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Emmanuel Music’s Passion Moves to Tears


Jesus of Nazareth rose from humble beginnings to become the most influential personage in the history of the world, inspiring not only a worldwide religion, but cathedrals, books, art, movies, websites, and of course, tons of music, but perhaps none more magnificent than Bach’s Passion According to St. Matthew.

Matthäus-Passion (Lutheran doctrine does not bestow sainthood to disciples), Bach’s BWV 244 is sung in German. In English the word passion means strong enthusiasm or even romantic ardor, but the German remains true to its Latin origins,  passio and, patior, meaning to suffer. 

Mounting this performance was a monumental undertaking for Emmanuel Music. Conductor Ryan Turner artfully managed two choirs on stage, as well as the all-boys Saint Paul’s choir in the right balcony above the stage. The detailed planning extended down to the sartorial, with the entire stage ensemble attired in black, the exception being Jesus, who wore a red tie, symbolizing the blood he was to shed.

After the brief overture, we heard the famous Kommt, ihr Töchter, helft mir klagen (Come, daughters, help me lament). This is a duet of the two choirs: the Daughter Zion (singular, no Umlaut, many programs get this wrong) calling to her daughters, the Believers. This is eventually joined by the a hymn that would be familiar to all church goers in Bach’s time: O Lamm Gottes, unschuldig (O Lamb of God, guiltless), sung by boys’ choir overhead, creating an ethereal surround-sound, as the purity of their young voices evoked a heavenly choir of angels. The three choirs’ vocal lines intertwined and progressively merged.

Even people identifying as Christian might be mystified by the meaning of the text. Who is Zion and the Lamb of God? From Jeremiah 6:2 “I have likened the daughter of Zion to a comely and delicate woman” and Isaiah 51:16 “Zion, thou art my people,” Zion represents the descendants of Benjamin who believed in a monotheistic God and settled around the area of Jerusalem. A chaste woman represents Zion, the church, and the daughters of Zion are the generations of believers that followed and the churches they founded. The Lamb of God represents Christ. In the Jewish tradition, in order to atone for sin, a goat had to be sacrificed. But with mankind ever sinful, and people ever more plentiful, it would not be long before we ran out of goats. Christ’s death on the cross and his blood cleansing the sins of believers would dispense with the need for animal sacrifice. Faith in Jesus and God alone would turn believers into righteous people, this is the Lutheran doctrine that Bach believed.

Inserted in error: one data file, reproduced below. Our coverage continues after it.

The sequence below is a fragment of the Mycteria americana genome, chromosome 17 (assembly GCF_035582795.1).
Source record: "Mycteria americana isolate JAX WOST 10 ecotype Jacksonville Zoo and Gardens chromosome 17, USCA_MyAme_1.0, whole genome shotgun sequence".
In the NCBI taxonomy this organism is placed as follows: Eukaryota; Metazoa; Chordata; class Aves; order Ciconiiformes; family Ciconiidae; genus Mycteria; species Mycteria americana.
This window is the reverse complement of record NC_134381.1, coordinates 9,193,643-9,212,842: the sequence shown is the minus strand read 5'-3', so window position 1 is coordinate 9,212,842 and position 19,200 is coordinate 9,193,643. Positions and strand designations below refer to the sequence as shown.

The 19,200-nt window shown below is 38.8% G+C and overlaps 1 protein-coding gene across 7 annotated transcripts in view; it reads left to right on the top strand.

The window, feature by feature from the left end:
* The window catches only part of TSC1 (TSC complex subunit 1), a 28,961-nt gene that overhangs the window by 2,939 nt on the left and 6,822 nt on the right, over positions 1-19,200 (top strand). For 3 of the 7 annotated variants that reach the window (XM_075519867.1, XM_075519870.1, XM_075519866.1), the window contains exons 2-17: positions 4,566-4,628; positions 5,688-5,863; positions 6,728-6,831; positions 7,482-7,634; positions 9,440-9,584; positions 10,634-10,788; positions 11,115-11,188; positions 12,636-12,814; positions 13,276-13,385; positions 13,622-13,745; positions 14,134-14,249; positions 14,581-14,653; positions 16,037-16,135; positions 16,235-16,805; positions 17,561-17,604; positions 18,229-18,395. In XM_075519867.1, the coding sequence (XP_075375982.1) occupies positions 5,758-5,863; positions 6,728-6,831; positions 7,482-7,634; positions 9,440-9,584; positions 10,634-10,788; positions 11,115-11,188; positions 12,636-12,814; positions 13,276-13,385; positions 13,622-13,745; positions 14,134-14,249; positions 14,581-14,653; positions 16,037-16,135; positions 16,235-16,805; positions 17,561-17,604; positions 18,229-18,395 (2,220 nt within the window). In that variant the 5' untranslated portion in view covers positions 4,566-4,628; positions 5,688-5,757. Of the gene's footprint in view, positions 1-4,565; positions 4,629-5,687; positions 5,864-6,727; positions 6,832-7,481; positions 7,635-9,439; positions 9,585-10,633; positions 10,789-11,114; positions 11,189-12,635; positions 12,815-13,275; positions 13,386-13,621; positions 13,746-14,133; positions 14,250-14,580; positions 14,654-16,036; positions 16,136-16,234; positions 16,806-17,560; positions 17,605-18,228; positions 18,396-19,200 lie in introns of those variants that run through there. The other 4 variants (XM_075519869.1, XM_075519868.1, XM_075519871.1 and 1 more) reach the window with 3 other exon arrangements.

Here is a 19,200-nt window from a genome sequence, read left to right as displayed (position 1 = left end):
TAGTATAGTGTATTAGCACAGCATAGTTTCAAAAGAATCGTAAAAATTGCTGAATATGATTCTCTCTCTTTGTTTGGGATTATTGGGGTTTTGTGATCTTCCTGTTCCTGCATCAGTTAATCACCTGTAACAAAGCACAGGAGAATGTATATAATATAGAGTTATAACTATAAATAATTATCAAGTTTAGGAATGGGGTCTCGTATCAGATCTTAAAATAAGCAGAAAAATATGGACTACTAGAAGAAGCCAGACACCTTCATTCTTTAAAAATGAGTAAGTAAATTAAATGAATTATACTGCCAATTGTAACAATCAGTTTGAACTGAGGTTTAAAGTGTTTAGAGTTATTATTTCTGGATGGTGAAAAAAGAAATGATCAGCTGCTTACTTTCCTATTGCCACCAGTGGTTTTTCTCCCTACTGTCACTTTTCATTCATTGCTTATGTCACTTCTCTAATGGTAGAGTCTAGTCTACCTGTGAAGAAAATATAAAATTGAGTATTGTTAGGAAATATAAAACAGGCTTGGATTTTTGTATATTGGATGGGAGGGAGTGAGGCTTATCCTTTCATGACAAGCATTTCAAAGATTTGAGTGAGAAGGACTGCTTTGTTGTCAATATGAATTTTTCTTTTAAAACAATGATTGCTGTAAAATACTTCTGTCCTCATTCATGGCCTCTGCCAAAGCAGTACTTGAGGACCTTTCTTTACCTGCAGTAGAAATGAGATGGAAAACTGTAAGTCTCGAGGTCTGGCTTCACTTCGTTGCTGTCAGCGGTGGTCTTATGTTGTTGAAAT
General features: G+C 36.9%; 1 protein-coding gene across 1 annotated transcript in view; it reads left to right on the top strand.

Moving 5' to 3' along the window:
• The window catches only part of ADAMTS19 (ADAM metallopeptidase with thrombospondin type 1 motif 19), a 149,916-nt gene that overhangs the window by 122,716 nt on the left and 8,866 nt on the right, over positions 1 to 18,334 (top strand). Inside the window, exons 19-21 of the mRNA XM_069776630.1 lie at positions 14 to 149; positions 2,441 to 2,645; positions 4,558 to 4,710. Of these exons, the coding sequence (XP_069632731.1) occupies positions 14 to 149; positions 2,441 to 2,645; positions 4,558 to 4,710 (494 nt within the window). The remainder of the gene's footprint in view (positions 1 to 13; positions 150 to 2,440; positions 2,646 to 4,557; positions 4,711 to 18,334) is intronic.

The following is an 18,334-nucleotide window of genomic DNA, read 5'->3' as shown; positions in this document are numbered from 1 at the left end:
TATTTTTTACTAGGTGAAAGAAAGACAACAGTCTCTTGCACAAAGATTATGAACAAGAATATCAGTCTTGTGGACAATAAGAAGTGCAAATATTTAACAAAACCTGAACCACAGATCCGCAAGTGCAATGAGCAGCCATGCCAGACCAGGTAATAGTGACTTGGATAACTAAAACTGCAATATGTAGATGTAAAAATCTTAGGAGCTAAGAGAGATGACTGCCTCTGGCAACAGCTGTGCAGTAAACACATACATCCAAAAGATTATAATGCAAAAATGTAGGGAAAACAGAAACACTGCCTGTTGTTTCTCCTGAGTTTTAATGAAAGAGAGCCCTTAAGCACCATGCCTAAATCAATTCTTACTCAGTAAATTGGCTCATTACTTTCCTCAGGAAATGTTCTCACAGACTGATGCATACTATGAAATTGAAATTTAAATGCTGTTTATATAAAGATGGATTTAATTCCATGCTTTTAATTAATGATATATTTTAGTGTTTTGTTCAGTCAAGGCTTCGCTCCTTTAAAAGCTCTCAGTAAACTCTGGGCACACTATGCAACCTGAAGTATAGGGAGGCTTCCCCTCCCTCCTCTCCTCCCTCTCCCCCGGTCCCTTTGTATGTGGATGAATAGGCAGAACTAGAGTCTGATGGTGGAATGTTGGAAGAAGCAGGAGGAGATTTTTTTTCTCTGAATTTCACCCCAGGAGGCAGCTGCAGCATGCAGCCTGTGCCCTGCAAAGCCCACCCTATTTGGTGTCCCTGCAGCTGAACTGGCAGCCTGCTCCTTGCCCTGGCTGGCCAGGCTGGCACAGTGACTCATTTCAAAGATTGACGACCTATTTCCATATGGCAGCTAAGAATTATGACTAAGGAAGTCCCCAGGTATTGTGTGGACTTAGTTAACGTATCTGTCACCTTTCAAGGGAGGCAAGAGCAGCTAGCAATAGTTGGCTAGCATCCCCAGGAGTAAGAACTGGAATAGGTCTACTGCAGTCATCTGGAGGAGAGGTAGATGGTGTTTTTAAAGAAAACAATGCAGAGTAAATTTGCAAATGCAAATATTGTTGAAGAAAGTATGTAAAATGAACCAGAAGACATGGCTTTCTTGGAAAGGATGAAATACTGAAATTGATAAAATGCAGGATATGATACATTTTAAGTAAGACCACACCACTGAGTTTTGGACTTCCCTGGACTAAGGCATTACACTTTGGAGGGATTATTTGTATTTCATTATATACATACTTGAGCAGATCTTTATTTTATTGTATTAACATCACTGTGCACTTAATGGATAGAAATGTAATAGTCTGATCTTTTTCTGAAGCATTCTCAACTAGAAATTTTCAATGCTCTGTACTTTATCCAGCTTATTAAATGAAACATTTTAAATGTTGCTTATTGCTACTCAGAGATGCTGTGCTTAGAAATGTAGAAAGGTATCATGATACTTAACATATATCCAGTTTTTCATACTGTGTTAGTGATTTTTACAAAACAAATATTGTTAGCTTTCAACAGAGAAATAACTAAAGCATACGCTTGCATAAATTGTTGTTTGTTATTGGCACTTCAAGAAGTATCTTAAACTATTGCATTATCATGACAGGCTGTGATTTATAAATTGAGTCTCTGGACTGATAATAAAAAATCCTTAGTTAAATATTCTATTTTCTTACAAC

The Evangelist and Jesus stood to sing a brief exchange that set the stage for the rest of the concert, beginning at Matthew 26:2, two days before the crucifixion of Christ.

Singing from the pulpit, Jonas Budris made a wonderful Evangelist.  A frequent performer with Handel and Haydn and Boston Baroque, Budris has a powerful tenor voice, his German is superlative, with every word understandable; his operatic background shows in his expressive commitment to the text. His long hair even added a biblical element.

David McFerrin shone as Jesus. He has sung with the Boston Lyric Opera, among many other engagements worldwide. His rich bass voice and demeanor conveyed Jesus’s gravitas and exuded dignity, compassion and reassurance.

One’s eyes were drawn upward via the arches of the church to the stained-glass windows, it seemed most fitting to hear sacred music in a sacred space, and a relief above the altar depicted the very scene of the last supper dramatized in the music, during which Jesus announces that someone at the table will betray him, and his disciples ask: Herr, bin ichs? (Lord, is it I)? Two big screen TVs supplied the English text.

The climax of Act I came right after Jesus’s arrest in a beautifully sung duet aria by Soprano Susan Consoli and Alto Deborah Rentz-Moore, with the choir joining in: So ist mein Jesus nun gefangen, Mond und Licht ist vor Schmerzen untergegangen (Thus my Jesus is now captured, moon and light has vanished in agony), the sighing two-note slurs conveying pain. Moore’s rich alto provided a lush, firm foundation from which Consoli’s soprano voice grew, blossomed into a most beautiful celestial flower. The choir briefly interjected: “Leave him, stop, do not bind him,” before launching into the dramatic sequence of thunder and lightning, open up: “Oh hell, smash, ruin and break to pieces that false betrayer.” This section reminded me of the thunderstorm in Beethoven’s pastoral. Having sung the St. Matthew Passion myself, I can attest that for a member of the chorus, this energetic section of righteous outrage is tremendous fun to sing.

The first act ends with the famous chorus, “O Mensch, bewein dein Sünde groß” (O humankind, bewail your great sin).